Thursday, March 2, 2017

Fishing for Birds, Part 1


Things worked so well Thursday by doing Estero first that I decided to do the same thing this morning with Ken, a former Fish and Wildlife guy (and professional fisherman) from Alaska, as again, many of his target birds could be gotten there, so we headed over through the fog first thing, and were surprised to find that another group had just beaten us there!  We let them get ahead of us a little, but we hadn’t gotten far before we heard a Couch’s Kingbird doing his sneezy dawn song!  The other group had obviously found him, as numerous camera lenses were pointed in that direction J, but we eventually got up to where he was sitting on a wire, at which point he darted out and caught himself a huge White-lined Sphinx moth for breakfast!  That was a hoot!

Foggy morning in the Tropical Zone

Couch's Kingbird with White-lined Sphinx for breakfast!

We checked on the Screech Owl Stump with no Screech Owl, then settled on the benches by the Pauraque Hall Drip for 15 minutes to see what would come in.  The Feeder Guy had just put out the food, and the Chachalacas were all over the platform feeder like a bunch of chickens!  They eventually came over to where we were, along with three White-tipped Doves.  A pair of Clay-colored Thrushes were overhead, but unfortunately the only look Ken got was as they took off! L Like on Thursday, the Black-bellied Whistling Ducks only provided fly-over looks.

After the group moved on we moved over to the picnic table to watch those feeders and drip, and enjoyed more White-tipped Doves, Golden-fronted Woodpeckers, and Green Jays, but after a while I heard a little squeal, and by golly if the becard hadn’t shown up his tree!  I got Ken on him and he got a great look, and thankfully the other group heard the commotion and came back so they could get a look as well (the little guy was pretty active)!  My friends Alicia and Linda from Harlingen suddenly materialized (they were there for a Master Naturalists class), and they eventually got looks, too!

Fuzzy-headed becard through the fog

Ken enjoying the atmosphere of the Tropical Zone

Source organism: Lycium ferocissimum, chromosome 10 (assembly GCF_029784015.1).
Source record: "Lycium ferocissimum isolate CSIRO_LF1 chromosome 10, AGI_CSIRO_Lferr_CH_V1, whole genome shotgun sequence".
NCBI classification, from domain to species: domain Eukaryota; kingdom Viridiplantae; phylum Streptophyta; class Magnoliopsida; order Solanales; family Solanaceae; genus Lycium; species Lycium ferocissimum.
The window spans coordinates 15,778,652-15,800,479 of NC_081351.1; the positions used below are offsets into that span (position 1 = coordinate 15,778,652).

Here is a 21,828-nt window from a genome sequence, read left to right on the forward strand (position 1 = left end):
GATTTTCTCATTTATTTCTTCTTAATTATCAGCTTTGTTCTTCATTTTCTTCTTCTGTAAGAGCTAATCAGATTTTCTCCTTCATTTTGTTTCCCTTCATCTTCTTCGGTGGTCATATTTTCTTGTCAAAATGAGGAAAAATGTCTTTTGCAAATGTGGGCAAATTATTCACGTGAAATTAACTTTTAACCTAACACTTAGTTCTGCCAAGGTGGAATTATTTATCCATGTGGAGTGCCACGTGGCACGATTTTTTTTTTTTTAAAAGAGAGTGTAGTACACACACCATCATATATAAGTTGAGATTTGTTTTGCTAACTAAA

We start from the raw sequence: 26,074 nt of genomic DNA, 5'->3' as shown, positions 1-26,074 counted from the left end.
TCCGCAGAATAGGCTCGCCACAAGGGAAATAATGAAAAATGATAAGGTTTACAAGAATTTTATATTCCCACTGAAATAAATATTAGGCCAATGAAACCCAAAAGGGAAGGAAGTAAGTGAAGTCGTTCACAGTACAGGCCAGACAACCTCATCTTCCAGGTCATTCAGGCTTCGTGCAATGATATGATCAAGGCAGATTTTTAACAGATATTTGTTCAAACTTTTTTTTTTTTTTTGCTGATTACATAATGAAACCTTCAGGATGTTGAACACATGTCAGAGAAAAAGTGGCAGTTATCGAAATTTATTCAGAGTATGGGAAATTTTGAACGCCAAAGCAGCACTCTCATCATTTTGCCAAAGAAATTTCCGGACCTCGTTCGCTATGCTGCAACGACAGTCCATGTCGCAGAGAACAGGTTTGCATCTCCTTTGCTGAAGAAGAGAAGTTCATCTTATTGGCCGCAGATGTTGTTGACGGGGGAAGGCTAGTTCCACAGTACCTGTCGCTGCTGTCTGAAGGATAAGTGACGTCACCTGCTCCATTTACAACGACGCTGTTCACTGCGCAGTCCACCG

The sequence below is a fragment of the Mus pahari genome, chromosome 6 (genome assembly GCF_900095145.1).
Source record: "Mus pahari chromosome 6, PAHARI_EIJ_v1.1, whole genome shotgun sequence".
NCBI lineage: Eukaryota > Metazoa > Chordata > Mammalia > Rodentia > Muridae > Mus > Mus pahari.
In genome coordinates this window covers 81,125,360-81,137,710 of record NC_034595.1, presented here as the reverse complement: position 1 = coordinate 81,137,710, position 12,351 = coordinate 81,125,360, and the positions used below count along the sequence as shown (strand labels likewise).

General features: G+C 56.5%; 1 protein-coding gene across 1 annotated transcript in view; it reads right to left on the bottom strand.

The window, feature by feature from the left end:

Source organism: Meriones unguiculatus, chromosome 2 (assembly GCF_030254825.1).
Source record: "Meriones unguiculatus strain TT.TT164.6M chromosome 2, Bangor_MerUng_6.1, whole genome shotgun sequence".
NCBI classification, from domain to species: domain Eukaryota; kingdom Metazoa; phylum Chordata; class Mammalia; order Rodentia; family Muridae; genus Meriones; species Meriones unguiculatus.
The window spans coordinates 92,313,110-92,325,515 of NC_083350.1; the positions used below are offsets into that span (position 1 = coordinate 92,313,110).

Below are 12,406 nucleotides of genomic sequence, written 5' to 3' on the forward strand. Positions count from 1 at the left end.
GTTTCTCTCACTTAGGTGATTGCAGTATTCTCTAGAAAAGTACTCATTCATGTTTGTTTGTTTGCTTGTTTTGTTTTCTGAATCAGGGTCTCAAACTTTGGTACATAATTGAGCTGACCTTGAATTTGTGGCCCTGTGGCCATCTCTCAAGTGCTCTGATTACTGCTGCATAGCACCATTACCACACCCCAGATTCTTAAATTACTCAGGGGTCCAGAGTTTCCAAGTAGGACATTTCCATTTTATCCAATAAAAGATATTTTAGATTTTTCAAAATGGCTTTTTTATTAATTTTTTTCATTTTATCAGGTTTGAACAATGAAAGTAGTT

We then decided to make the loop in hopes of refinding one of the thrushes or a feeding flock with warblers; it was pretty quiet (although we did hear an invisible Buff-bellied Hummer), so we headed on to the deck, where the morning bird walk was getting ready to roll.  After getting ourselves checked in the group had moved on, so we checked out the ducks and the hummer feeders, picking up an active titmouse, but that was about it.  We overtook the group and hightailed it to Alligator Lake, picking up some territorial Least Grebes in appropriately-named Grebe Marsh, along with the Vermilion Flycatcher, and got Ken’s Yellow-crowned Night Herons with no trouble.  We could see that another couple had already found the Pauraque, and this time he was in a better viewing position (plus, the second bird was also visible)!  The owl was another no-show, and we couldn’t find any kingfishers at the overlook, but another couple had spotted a close Curve-billed Thrasher that was feeding in a tree!

The famous Pauraque

Curve-billed Thrasher

Sleepy Yellow-crowned Night Heron 

Least Grebe pair 

Vermilion Flycatcher

We took the long loop back in hopes of picking up some sparrows, but nada; the pretty Cinnamon Teal was in with some Bluewings at Dowitcher Pond, and a clean-breasted Eastern Phoebe showed off at Curlew Pond.  Coming back by way of the boardwalk allowed stunning looks at the ducks, including Ken’s life Mottled Duck!  After a break on the deck where we enjoyed some Roseate Spoonbills that had just arrived and schmoozed with the Master Naturalists and Dr. Tim Brush’s ornithology class, we headed towards the parking lot, but since Ken was definitely interested in butterflies and they were starting to fly, I pointed out a White Peacock that was harassing us on the boardwalk, plus all sorts of little guys near the brick walkway including a Sachem, Brown Longwing, Funereal Duskywing, Vesta Crescent, and tons of Queens!  Mike had told me that Rick and May had male Chestnut Crescents in their garden, so we stopped by there, and sure enough, one finally showed up amongst the similar Texan Crescents!  Someone told us about a Red Rim back at the VC, so we went running back, but couldn’t find him. L  A Northern Beardless Tyrannulet teased us, however, but at least Ken’s lifer White-eyed Vireo decided to give us a look!

Ken's life Mottled Duck poses next to some Green-winged Teal

Northern Pintails

Backlit Roseate Spoonbill

Chestnut Crescent

After a quick search of the parking area for the reported Tropical Parula, we headed on to Santa Ana, but not before making a quick stop at the Progresso Silos for Bronzed Cowbird!  We finally found a couple of “Darth Vaders” along a wire amongst the hundreds of Red-winged Blackbirds and Brown-headed Cowbirds, and we even picked up a handful of Yellow-headed Blackbirds, which is a good bird to see in the Valley.  Continuing to Santa Ana, we planned just to eat lunch at the feeders, as it was getting rather warm to hike out to Pintail Lakes for the Virginia Rails.  We made a side trip up Border Road in hopes of Sprague’s Pipits, but got Horned Larks and a Harrier instead, and a great show of Turkey Vultures, White-tailed Hawks, and a young Caracara that were cleaning up after a cane burn!  Ken was gratified to see so many Kestrels, as their numbers have diminished in Alaska due to the use of pesticides.